Gruesome Harvest: The Costly Attempt to Exterminate the People of Germany by Ralph Franklin Keeling
“History is written by victors.”
That is certainly true for World War II. Gruesome Harvest: The Costly Attempt to Exterminate the People of Germany is a relatively short book about the mistreatment of post-war Germany by the Allies, first published in 1947.
None of the contents presented were official secrets but it is history that is mostly not talked about in mainstream circles. Keeling describes and discusses the devastation of Germany, the (re-)allocation of Germans and its consequent overcrowding in some areas, the deportation of others, the inconsistencies of the denazification program including the disproportionate blame on the German people, the deliberate starvation of the population, the use of German slave labor, and the wide-scale abuse and rape of German women, amongst other things.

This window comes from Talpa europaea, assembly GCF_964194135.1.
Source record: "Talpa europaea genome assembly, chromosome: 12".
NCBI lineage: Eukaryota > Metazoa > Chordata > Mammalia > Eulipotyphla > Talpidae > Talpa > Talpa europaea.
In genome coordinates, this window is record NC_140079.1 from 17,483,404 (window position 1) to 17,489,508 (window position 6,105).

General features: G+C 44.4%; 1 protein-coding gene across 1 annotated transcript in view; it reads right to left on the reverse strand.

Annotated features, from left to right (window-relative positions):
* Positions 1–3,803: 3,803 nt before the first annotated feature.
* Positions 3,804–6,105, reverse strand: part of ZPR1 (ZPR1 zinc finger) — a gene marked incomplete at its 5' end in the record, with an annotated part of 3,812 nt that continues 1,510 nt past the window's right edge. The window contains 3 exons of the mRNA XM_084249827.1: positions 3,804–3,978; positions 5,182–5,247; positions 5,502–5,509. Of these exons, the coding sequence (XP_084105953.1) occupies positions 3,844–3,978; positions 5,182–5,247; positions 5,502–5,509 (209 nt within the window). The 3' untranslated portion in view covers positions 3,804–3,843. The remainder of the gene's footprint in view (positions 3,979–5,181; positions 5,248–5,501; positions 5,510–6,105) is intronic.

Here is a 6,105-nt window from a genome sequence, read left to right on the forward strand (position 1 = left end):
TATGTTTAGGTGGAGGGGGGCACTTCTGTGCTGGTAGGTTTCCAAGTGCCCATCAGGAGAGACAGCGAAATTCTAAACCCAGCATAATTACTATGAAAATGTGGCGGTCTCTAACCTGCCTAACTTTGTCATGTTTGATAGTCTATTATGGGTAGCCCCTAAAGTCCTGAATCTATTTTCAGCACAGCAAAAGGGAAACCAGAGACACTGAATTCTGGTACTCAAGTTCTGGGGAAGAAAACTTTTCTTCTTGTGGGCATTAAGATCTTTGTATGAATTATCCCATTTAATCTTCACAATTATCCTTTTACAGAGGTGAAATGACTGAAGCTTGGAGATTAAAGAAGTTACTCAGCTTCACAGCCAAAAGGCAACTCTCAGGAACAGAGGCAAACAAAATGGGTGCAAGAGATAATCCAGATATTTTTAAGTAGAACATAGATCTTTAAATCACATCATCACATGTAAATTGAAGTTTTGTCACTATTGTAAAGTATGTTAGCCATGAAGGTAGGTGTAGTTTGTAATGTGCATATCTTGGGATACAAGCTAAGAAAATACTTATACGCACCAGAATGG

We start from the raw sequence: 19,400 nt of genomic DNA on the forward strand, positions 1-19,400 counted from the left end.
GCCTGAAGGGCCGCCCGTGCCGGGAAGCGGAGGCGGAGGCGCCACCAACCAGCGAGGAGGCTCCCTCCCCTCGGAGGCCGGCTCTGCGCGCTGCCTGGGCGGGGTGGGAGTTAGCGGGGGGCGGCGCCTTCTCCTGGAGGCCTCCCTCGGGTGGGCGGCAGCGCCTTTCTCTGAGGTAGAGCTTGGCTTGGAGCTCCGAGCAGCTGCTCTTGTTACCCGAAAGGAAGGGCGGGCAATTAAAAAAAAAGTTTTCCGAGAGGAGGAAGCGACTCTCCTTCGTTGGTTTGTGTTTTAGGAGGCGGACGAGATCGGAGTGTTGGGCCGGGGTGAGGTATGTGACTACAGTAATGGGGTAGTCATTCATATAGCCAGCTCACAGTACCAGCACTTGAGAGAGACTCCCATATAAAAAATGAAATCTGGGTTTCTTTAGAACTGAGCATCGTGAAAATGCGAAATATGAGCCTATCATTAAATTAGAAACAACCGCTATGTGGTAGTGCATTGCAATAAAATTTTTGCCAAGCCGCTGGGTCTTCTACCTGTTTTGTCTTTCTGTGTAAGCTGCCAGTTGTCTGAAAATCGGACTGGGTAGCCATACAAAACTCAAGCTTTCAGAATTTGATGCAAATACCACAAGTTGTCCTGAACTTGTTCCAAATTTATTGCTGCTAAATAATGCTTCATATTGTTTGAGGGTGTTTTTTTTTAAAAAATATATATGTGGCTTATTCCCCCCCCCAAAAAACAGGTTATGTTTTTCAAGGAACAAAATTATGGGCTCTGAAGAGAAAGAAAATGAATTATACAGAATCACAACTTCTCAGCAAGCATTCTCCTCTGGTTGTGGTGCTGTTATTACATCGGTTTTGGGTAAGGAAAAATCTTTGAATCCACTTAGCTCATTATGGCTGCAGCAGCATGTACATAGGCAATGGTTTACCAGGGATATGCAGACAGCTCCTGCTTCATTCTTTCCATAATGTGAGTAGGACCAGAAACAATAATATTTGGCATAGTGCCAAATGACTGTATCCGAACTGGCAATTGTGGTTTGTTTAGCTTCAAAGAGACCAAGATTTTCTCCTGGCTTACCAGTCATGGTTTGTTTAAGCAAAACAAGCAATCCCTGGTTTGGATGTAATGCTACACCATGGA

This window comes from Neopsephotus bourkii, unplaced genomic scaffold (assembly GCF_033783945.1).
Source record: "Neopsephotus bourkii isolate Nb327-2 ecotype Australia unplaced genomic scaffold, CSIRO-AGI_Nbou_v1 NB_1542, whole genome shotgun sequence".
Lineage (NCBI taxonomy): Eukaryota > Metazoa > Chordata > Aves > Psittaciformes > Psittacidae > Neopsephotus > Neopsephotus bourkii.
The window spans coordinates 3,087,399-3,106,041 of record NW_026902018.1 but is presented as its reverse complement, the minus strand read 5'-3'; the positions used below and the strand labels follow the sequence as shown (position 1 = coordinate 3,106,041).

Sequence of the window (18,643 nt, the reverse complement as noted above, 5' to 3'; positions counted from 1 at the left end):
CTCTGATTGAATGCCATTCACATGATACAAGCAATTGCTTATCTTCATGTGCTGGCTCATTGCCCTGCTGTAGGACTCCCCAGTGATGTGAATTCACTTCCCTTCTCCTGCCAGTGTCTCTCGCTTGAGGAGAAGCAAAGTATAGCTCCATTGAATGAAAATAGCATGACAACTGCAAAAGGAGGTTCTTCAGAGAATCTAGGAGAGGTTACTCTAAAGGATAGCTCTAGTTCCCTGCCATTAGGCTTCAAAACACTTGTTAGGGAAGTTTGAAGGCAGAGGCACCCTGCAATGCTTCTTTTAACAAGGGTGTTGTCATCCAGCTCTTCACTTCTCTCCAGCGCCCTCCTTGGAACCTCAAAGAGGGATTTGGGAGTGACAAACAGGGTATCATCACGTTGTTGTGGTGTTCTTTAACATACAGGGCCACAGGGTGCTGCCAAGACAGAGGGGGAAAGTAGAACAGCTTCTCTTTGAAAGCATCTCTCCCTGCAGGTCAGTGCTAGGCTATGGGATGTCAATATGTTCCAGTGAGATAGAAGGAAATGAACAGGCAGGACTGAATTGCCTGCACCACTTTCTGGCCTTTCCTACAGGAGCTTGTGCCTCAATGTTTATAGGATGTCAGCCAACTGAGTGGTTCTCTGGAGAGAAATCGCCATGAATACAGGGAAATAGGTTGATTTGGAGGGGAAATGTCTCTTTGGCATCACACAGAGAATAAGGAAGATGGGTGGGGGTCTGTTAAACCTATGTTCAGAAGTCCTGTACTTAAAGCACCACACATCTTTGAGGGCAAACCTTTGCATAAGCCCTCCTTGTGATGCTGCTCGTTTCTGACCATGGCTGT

Without denying the errors of nazism and the atrocities committed by Germany during the war, Keeling juxtaposes the Allies’ objectionable behavior with reports of upright German conduct during the war which are also conveniently not talked about, at least implying the anti-German propaganda (that still exists today).
Keeling concludes with a reminder of the dangerous global aims of communism which the Russian treatment of post-war Germany was obviously a part of.
This is not an in-depth historical account of the secret deals made by high-level puppet masters on how to shape the post-war landscape. It is a brief and simple call for attention to the Allies’ duplicitous and hypocritical conduct.
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